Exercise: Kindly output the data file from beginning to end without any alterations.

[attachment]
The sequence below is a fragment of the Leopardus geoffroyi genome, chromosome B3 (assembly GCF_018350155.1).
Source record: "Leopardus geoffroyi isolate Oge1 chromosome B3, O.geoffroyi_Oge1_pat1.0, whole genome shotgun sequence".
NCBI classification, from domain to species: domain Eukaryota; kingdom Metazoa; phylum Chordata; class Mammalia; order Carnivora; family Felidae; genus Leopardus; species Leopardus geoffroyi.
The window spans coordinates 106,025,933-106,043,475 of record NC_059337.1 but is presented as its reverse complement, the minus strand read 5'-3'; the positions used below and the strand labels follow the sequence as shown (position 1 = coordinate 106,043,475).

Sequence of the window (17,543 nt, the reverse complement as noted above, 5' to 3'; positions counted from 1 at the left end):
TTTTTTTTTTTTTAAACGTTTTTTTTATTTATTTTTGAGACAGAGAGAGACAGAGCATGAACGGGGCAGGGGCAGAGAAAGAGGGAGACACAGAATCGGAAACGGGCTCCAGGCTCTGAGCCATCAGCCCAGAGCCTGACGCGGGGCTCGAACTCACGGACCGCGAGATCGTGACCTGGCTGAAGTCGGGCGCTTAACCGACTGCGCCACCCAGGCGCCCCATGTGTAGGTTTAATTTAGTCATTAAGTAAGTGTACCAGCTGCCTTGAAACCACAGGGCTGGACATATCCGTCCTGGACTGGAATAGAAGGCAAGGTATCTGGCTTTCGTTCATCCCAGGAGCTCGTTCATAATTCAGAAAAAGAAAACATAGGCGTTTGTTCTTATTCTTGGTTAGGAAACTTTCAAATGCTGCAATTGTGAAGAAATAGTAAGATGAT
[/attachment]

The sequence below is a fragment of the Leopardus geoffroyi genome, chromosome B3 (assembly GCF_018350155.1).
Source record: "Leopardus geoffroyi isolate Oge1 chromosome B3, O.geoffroyi_Oge1_pat1.0, whole genome shotgun sequence".
NCBI classification, from domain to species: domain Eukaryota; kingdom Metazoa; phylum Chordata; class Mammalia; order Carnivora; family Felidae; genus Leopardus; species Leopardus geoffroyi.
The window spans coordinates 106,025,933-106,043,475 of record NC_059337.1 but is presented as its reverse complement, the minus strand read 5'-3'; the positions used below and the strand labels follow the sequence as shown (position 1 = coordinate 106,043,475).

Sequence of the window (17,543 nt, the reverse complement as noted above, 5' to 3'; positions counted from 1 at the left end):
TTTTTTTTTTTTTAAACGTTTTTTTTATTTATTTTTGAGACAGAGAGAGACAGAGCATGAACGGGGCAGGGGCAGAGAAAGAGGGAGACACAGAATCGGAAACGGGCTCCAGGCTCTGAGCCATCAGCCCAGAGCCTGACGCGGGGCTCGAACTCACGGACCGCGAGATCGTGACCTGGCTGAAGTCGGGCGCTTAACCGACTGCGCCACCCAGGCGCCCCATGTGTAGGTTTAATTTAGTCATTAAGTAAGTGTACCAGCTGCCTTGAAACCACAGGGCTGGACATATCCGTCCTGGACTGGAATAGAAGGCAAGGTATCTGGCTTTCGTTCATCCCAGGAGCTCGTTCATAATTCAGAAAAAGAAAACATAGGCGTTTGTTCTTATTCTTGGTTAGGAAACTTTCAAATGCTGCAATTGTGAAGAAATAGTAAGATGAT